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Understanding Firewall Rules

Published: January 20, 2009

Updated: January 20, 2009

Applies To: Windows 7, Windows Server 2008 R2

You create firewall rules to allow this computer to send traffic to, or receive traffic from, programs, system services, computers, or users. Firewall rules can be created to take one of three actions for all connections that match the rule's criteria:

  • Allow the connection.

  • Allow a connection only if it is secured through the use of Internet Protocol security (IPsec).

  • Block the connection.

Rules can be created for either inbound traffic or outbound traffic. The rule can be configured to specify the computers or users, program, service, or port and protocol. You can specify which type of network adapter the rule will be applied to: local area network (LAN), wireless, remote access, such as a virtual private network (VPN) connection, or all types. You can also configure the rule to be applied when any profile is being used or only when a specified profile is being used.

As your IT environment changes, you might have to change, create, disable, or delete rules.

In this topic:

Because you can make firewall rules that have apparent conflicts, it is important to understand the order in which the rules are processed:

  1. Authenticated bypass. These are rules in which the Override block rules option is selected. These rules allow matching network traffic that would otherwise be blocked. The network traffic must be authenticated by using a separate connection security rule. You can use these rules to permit access to the computer to authorized network administrators and authorized network troubleshooting devices. For more information, see Dialog Box: Customize Allow If Secure Settings

  2. Block connection. These rules block all matching inbound network traffic.

  3. Allow connection. These rules allow matching inbound network traffic. Because the default behavior is to block unsolicited inbound network traffic, you must create an allow rule to support any network program or service that must be able to accept inbound connections.

  4. Default profile behavior. The default behavior is to block unsolicited inbound network traffic, but to allow all outbound network traffic. You can change the default behavior on the Domain Profile, Private Profile, and Public Profile tabs of the Windows Firewall with Advanced Security Properties dialog box.

As soon as a network packet matches a rule, that rule is applied, and processing stops. For example, an arriving network packet is first compared to the authenticated bypass rules. If it matches one, that rule is applied and processing stops. The packet is not compared to the block, allow, or default profile rules. If the packet does not match an authenticated bypass rule, then it is compared to the block rules. If it matches one, the packet is blocked, and processing stops, and so on.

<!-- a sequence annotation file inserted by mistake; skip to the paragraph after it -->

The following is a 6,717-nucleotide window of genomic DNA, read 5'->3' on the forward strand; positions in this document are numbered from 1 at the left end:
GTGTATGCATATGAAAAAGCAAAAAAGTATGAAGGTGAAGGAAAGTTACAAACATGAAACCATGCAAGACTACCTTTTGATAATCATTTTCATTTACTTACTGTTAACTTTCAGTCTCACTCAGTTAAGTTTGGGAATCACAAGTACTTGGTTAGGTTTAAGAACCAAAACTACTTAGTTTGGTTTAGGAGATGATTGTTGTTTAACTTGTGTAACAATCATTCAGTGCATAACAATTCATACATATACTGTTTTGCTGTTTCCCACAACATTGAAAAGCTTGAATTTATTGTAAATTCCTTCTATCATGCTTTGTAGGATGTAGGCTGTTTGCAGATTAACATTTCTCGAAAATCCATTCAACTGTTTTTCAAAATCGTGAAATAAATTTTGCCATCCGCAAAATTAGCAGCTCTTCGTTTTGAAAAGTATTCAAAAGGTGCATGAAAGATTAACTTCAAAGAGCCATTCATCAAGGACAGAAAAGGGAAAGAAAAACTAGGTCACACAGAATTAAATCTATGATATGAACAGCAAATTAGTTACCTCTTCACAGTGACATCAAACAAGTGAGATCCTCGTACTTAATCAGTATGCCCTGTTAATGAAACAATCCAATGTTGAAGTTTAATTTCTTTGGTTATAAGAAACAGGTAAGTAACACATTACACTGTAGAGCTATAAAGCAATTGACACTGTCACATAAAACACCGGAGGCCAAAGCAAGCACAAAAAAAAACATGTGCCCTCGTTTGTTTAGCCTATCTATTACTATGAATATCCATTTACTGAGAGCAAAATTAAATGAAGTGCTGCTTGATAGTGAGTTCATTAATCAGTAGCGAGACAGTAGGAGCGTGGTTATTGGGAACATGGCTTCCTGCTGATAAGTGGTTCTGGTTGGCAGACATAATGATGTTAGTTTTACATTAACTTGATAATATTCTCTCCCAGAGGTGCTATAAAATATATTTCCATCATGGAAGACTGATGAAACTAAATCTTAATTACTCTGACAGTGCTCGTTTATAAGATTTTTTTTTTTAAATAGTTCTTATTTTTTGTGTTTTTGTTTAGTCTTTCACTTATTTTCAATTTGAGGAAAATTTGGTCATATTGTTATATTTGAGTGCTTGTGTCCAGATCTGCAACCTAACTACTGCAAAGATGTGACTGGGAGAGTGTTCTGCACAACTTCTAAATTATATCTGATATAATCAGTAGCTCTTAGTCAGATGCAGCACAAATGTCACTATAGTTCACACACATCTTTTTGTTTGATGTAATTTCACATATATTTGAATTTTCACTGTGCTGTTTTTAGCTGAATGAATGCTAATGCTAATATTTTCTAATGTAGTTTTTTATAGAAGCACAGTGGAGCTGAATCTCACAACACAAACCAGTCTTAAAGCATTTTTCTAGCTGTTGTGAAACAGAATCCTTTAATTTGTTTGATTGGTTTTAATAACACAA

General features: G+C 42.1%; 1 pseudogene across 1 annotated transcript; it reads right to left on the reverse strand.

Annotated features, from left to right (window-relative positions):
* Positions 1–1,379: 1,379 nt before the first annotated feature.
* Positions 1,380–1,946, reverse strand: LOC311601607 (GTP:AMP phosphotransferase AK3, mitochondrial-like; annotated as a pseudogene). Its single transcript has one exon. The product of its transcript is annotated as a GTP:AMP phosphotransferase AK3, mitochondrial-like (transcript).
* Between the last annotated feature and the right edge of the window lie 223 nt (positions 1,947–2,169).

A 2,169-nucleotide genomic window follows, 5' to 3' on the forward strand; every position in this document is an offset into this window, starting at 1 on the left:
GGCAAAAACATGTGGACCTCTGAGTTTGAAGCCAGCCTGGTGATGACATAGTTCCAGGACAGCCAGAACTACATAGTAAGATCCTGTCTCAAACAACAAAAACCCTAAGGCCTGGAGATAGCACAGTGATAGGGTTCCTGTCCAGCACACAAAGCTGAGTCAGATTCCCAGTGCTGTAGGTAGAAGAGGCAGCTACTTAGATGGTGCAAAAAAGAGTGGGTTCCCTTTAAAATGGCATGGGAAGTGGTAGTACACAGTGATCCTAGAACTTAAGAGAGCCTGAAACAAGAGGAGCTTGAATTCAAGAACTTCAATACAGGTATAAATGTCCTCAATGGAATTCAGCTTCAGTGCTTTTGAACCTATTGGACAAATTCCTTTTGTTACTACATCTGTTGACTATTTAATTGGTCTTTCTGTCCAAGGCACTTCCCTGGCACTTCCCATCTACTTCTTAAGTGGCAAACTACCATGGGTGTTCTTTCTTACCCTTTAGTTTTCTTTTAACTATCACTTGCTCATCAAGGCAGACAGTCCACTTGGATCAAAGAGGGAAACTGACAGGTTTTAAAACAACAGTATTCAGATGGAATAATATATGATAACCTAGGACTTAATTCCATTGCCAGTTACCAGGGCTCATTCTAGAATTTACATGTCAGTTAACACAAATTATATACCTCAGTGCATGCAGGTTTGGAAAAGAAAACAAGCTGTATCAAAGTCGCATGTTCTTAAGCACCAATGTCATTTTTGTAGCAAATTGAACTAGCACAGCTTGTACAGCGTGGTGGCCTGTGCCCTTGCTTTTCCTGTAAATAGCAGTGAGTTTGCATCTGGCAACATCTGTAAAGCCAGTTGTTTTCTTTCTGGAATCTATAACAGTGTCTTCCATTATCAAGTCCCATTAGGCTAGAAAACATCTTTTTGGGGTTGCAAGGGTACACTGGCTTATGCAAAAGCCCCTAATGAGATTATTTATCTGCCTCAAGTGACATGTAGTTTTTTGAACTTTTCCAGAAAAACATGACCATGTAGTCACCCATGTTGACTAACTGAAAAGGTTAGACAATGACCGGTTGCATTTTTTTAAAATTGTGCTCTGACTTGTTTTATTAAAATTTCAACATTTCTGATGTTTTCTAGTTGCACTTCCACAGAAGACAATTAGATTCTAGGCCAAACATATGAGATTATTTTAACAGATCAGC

Inbound rules explicitly allow, or explicitly block, inbound network traffic that matches the criteria in the rule. For example, you can configure a rule to explicitly allow traffic secured by IPsec for Remote Desktop through the firewall, but block the same traffic if it is not secured by IPsec. When Windows is first installed, all unsolicited inbound traffic is blocked. To allow a certain type of unsolicited inbound traffic, you must create an inbound rule that describes that traffic. For example, if you want to run a Web server, then you must create a rule that allows unsolicited inbound network traffic on TCP port 80.

You can also configure the default action that Windows Firewall with Advanced Security takes, whether connections are allowed or blocked, when no inbound rule applies.

Outbound rules explicitly allow, or explicitly block, network traffic originating from the computer that matches the criteria in the rule. For example, you can configure a rule to explicitly block outbound traffic to a computer (by IP address) through the firewall, but allow the same traffic for other computers. Because outbound traffic is allowed by default, you typically use outbound rules to block network traffic that you do not want.

You can also configure the default action that Windows Firewall with Advanced Security takes, whether outbound connections are allowed or blocked, when no outbound rule applies.

See Also

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